Try digging into your customers’ feedback. Send them a survey or talk to them in-person. You might want to ask:
When I first started my business, I didn't carry business insurance - and I didn't realize how dangerous that was until an unhappy client threatened to sue me.
Here's the deal: Leaving your business unprotected from lawsuit-happy customers and accidents can significantly undermine your motivation. After all, it's tough to work through rough times when you know your business is vulnerable to an accident or some bad luck.
For me, getting business insurance was that puzzle piece that made me feel more secure and grounded. I got a policy that covered any legal costs if a customer took me to court, so I wouldn't have to worry about my business's financial future if the worst should happen.
That's why I encourage you to get business insurance, if you don't already have a policy. It's not just a best practice for owning a business; it's game-changing for peace of mind and staying motivated.
My industry, marketing, is constantly changing. I have to stay on top of the latest practices, which change day-by-day. To keep up and stay motivated, I listen to podcasts, attend events, and read industry blog articles. The bonus is — I find learning incredibly motivating. I want to offer my clients the latest, greatest marketing techniques.
This week, learn something new and get a motivation boost by:
Learning new techniques and practices is exciting — you’ll love knowing more and doing more.
Sure, I may work out my home, but I’ve put a lot of effort into making it comfortable and motivating. When I look up from my computer, I see photos of my family, a big white board with motivational quotes, and a framed picture of a surfer — my favorite non-work related activity.
I’m surrounded with the messages, “work hard, play hard,” and “keep your eye on the prize.” Trite, I know… but they motivate me. They help me press on when I’m feeling stuck and need a nudge.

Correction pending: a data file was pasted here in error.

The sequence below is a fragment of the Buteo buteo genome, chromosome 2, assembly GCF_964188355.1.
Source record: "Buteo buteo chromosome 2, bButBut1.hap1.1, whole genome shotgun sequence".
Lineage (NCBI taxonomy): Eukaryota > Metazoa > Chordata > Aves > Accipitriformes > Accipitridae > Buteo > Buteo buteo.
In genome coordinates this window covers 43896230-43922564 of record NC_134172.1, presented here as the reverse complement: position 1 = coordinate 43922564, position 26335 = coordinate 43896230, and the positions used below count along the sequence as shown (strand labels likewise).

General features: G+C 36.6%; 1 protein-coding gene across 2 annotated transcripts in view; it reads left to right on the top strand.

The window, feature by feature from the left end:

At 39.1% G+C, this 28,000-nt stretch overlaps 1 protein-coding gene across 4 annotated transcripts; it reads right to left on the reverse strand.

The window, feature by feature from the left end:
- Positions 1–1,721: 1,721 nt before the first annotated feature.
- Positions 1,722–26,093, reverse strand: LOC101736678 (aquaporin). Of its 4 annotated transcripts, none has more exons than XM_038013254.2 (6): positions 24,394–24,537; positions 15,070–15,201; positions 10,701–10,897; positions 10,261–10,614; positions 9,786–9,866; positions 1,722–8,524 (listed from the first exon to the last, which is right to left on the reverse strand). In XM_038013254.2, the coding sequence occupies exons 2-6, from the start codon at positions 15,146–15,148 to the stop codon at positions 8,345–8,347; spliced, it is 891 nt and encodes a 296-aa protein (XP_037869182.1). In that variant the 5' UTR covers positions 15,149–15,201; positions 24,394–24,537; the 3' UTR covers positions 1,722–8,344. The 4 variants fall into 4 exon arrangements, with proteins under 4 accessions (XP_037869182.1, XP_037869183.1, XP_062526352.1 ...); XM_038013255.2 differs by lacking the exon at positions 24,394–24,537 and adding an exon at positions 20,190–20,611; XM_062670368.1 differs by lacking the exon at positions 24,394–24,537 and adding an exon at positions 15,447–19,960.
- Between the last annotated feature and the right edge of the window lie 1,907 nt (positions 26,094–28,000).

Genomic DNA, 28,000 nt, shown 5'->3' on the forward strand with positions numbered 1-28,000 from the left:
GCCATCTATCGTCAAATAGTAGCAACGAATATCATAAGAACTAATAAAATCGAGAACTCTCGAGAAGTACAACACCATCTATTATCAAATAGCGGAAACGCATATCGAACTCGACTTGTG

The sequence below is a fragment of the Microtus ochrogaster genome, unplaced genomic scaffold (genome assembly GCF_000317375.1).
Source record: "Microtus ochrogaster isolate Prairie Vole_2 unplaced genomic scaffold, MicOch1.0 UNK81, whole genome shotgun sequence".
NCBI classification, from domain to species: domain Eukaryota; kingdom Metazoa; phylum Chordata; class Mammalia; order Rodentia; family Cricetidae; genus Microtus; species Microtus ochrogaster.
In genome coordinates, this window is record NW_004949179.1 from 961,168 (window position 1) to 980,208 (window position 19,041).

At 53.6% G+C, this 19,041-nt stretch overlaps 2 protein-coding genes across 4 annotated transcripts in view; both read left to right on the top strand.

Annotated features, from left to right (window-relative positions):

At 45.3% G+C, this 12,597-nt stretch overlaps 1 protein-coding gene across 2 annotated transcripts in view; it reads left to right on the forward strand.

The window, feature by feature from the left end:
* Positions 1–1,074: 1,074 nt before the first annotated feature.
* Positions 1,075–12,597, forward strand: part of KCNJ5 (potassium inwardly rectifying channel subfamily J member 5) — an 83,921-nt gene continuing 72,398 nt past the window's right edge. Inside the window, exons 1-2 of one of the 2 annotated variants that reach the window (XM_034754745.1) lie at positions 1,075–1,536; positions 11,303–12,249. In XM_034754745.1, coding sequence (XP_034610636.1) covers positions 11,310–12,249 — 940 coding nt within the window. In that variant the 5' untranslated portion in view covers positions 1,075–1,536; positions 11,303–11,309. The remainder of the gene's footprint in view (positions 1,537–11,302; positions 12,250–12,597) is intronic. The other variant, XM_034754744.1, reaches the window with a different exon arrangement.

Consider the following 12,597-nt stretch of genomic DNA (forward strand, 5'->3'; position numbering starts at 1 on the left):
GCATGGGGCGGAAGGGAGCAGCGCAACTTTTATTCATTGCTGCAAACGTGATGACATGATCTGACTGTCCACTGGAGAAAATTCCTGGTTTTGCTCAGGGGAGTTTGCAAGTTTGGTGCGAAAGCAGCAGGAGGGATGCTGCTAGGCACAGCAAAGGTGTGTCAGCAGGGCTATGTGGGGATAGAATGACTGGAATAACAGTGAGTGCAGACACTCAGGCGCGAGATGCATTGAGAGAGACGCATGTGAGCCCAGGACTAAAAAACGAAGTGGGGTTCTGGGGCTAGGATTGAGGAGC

To inspire motivation in your workspace:
“If you finish this writing assignment today, you can leave early for a mani/pedi.”
Looking at my nails, I haven’t rewarded myself in a while. But, when I do, it works! What’s your guilty pleasure? Is it savoring a piece of dark chocolate? Bing watching Game of Thrones? Taking a longer lunch with friends?
Reward yourself for completing a task. Now, don’t go crazy, but a little prize isn’t a bad thing. Sometimes we need something special to look forward to at the end of a long day.
And, let’s face it, you work hard. You deserve it.
As a small business owner, it's easy to just assume that your business provides you with the motivation you need to power through the day.
But your business only plays a small part in motivating you. It's the things behind the business that can give you the drive you need to make it through the toughest times.
So think about what motivates you in your own life. Maybe it's being able to provide a certain lifestyle for your family. Maybe it's the thought of being able to pass down a business through the generations.
Or maybe it's just the feeling that comes with knowing you're making your own way in the world, beholden to no one.
Whatever the motivation, find different ways to keep it front and center throughout your day-to-day life. Because when things get temporarily rough - as it does with most small business owners - what motivates you can push you through the toughest days.
I earned a B.A. in Journalism from the University of Wisconsin at Madison (go Bucky). After realizing my first job might involve carrying a police scanner at 2 am in pursuit of “newsworthy” crimes, I decided I was better suited for freelance blogging and marketing writing. Since 2010, I’ve owned my freelance writing business, EST Creative. When I’m not penning, doodling ideas, or chatting with clients, you’ll find me hiking with my husband, baby boy, and 2 mischievous mutts.
Emily writes on a number of topics such as entrepreneurship, small business networking, and budgeting.